The New Urbanists' Losing Battle For Biloxi

The New York Times Magazine critiques the efforts of New Urbanists to redesign Biloxi, Mississippi, after Hurricane Katrina, referring to the group as "faintly cultish".
May 24, 2006, 5am PDT | David Gest
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In the wake of Katrina, Mississippi "Gov. Haley Barbour put together a commission to jump-start the rebuilding and asked Jim Barksdale to be its chairman. Barksdale is an Ole Miss graduate who went on to become C.E.O. of Netscape..."

"One of Barksdale's first advisers was Leland Speed, a dapper man with a vivid manner, who had retired from the real-estate investment funds he managed and had gone to work for the Mississippi Development Authority. 'They want to tell me how it's going to be,' he said by way of explaining how the M.D.A. interacts with local governments. 'I say: "I got filthy rich in the real-estate business. Now you're going to tell me something about it?" And then they tend to listen to me.' Barksdale listened, too, and Speed persuaded him to consider a new way of thinking about cities and how they function, a movement in zoning and planning that emerged about 25 years ago and goes by a handful of informal names -- 'smart growth,' 'sustainable development,' 'form-based code' -- and, more formally, by one: New Urbanism."

"When [the initial Biloxi charrette] was done, the plan for Biloxi showed a picturesque little city, with graceful boulevards and pretty streets flanked by neat houses and stately mansions and even the casinos concealed in stylish towers...It looked like a quintessential sleepy Southern city, or perhaps a parody of one."

"Playing posthurricane politics in Biloxi is like trying to sword-fight on a rolling log, and as the months wore on, almost everyone found something to object to in the Congress for the New Urbanism's plan."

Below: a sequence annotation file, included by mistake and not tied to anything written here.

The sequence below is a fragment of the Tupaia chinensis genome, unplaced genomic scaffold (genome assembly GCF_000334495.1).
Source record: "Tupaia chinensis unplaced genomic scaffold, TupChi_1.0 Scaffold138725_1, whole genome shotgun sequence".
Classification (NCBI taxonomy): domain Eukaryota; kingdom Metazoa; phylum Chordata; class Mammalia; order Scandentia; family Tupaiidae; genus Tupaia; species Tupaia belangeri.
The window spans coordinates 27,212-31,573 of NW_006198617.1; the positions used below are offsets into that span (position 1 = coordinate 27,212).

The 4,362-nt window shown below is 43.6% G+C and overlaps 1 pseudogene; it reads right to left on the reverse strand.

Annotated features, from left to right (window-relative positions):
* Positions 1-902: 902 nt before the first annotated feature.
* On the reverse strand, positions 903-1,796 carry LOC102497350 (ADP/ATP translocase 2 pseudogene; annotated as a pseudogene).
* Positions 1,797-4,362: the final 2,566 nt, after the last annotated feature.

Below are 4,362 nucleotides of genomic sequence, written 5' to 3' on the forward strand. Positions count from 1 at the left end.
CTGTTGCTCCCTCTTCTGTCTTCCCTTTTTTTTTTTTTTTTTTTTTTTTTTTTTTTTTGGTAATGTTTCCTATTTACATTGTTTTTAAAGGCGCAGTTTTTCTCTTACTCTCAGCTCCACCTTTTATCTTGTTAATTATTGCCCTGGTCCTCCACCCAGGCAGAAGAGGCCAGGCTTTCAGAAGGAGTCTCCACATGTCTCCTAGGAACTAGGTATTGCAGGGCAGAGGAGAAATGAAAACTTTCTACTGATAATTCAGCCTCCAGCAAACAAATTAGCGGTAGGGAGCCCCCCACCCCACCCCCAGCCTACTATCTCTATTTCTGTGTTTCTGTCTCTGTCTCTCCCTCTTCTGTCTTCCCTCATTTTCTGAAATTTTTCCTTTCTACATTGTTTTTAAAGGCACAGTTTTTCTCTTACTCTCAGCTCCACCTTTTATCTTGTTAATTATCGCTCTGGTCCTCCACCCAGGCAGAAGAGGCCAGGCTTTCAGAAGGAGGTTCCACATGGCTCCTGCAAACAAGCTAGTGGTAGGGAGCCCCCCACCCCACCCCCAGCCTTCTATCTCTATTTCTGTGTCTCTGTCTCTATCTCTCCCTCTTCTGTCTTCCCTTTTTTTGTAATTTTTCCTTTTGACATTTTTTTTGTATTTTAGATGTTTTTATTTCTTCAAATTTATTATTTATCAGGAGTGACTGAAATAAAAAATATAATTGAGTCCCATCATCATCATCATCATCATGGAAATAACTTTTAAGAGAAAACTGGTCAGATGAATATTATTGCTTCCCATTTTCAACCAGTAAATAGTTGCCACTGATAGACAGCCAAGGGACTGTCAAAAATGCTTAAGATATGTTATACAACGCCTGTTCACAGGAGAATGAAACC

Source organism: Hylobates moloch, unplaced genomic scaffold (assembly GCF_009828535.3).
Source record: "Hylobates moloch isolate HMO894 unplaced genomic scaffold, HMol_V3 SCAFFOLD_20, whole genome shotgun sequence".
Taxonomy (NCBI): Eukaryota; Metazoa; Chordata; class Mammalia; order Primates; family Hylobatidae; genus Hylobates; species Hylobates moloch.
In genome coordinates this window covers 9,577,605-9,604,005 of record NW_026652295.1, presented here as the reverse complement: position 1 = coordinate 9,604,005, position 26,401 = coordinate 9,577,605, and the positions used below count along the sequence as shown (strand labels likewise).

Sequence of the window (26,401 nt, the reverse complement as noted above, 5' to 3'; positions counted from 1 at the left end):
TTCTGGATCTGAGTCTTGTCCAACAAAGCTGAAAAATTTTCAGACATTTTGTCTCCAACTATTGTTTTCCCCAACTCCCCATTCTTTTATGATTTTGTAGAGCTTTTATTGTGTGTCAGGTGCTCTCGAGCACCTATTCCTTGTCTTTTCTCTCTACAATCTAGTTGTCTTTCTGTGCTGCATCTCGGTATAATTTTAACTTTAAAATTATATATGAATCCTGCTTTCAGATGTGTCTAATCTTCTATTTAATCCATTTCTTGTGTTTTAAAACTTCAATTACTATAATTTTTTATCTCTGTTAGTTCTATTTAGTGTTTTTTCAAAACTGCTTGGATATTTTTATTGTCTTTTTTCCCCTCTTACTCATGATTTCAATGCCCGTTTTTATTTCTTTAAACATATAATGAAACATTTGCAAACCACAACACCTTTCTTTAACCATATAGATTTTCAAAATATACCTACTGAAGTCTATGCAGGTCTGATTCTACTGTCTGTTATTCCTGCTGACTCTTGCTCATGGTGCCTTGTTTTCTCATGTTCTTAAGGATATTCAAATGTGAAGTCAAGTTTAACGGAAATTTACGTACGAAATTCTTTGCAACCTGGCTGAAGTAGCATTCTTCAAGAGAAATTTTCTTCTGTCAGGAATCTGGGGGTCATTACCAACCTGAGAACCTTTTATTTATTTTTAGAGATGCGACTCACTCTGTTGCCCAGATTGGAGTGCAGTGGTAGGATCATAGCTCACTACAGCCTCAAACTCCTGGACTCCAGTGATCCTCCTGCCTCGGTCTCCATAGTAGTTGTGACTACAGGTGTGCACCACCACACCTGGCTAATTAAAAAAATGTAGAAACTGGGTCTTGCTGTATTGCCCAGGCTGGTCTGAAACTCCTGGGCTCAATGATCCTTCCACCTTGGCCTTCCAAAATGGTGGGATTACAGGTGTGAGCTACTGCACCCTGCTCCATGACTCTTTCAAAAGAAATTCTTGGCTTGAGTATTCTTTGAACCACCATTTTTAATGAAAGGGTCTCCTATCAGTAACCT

"The New Urbanists like to point to their inclusiveness and respect for regional traditions. Liz Moule told me several times that they had gone out of their way to bring local people into the forum. But judging from the list of invitees, that meant 'local designers.' Movement throughout Biloxi was significantly limited that week, with National Guardsmen stationed along the highway leading up to the Isle of Capri. Any unaffiliated citizen who wanted to stop by would have been turned away, and in any case, a lot of the evacuees hadn't come back to town yet."

"New Urbanism is like Whole Foods: it's meant to be good for you, but it's expensive, at least on the front end, and it comes with a set of cultural connotations that generally play best among the prosperous and the self-consciously progressive."

"Moreover, the movement can come across as faintly cultish, with converts rather than mere adherents, proselytizers instead of spokesmen and an air of Manichaeism that can seem both self-aggrandizing and somewhat paranoid. Leland Speed, who is neither, nevertheless put it plainly: 'I have drunk the Kool-Aid,' he said cheerfully."

"One designer who was involved in the Renewal Forum took up the Kool-Aid metaphor where Leland Speed had left it. 'There will be some people who drink the whole glass,' he said, 'and some who just take a sip. Biloxi sipped it and spit it back out again.'"

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Published on Sunday, May 21, 2006 in The New York Times
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